Unfortunately, this is easier said than done.

For complex algorithms, there are some possibilities.

  1. Existing test cases: oftentimes, complex algorithms are based on some research paper, and oftentimes, such a research paper will contain examples. These examples make good test cases.
  2. Test known corner cases, special cases, edge cases, and exceptions, and at and near singularities: many algorithms have corner cases that need to be handled, or they have singularities where they don't work, etc. Pathfinding algorithms that break down when the graph contains cycles, for example. Fibonacci of 0. Factorial of 0. If you know that the algorithm has problems with small numbers, you test it with -1, 0, 1, 0+ε, 0-ε, and so on.
  3. Property-based testing: this is a variation of #2 that was popularized by Haskell's QuickCheck library. You state properties about your algorithm, and the test framework statistically generates likely counterexamples. Microsoft Research's Pex is a very interesting example of this, since it can actually perform this analysis statically and not only prove that a property is violated but statically compute a counterexample without the need of generating it statistically.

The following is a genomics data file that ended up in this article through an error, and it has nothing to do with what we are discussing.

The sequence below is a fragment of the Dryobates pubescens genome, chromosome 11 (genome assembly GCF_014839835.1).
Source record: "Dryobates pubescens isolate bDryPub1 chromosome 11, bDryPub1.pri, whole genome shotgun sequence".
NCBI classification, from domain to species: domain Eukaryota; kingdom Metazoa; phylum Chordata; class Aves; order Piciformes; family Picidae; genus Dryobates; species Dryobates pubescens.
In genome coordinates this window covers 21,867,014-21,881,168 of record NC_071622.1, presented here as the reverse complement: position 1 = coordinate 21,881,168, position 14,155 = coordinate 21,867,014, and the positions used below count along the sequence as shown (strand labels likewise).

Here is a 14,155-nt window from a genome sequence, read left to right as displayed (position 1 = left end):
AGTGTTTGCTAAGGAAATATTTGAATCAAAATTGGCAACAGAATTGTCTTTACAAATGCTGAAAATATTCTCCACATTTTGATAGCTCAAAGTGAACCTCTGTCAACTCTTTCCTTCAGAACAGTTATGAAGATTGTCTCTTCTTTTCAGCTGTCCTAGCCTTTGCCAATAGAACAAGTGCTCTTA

4. Comparison with a known-good implementation: You can compare the output of your implementation of the algorithm for a large number of both carefully selected cases (see #1 and #2) and randomly generated cases (a kind of "fuzz testing" for algorithms) with an implementation of the algorithm you know to be correct. For example, you have a highly optimized implementation in your library and a separate, very slow, very dumb, very simple, very straightforward, line-by-line translation of the idea behind the algorithm that you can read and verify, in your tests. You can even use different languages, e.g. a Python test that reads almost like a natural language description of the algorithm, and your production code is aggressively hand-optimized assembly.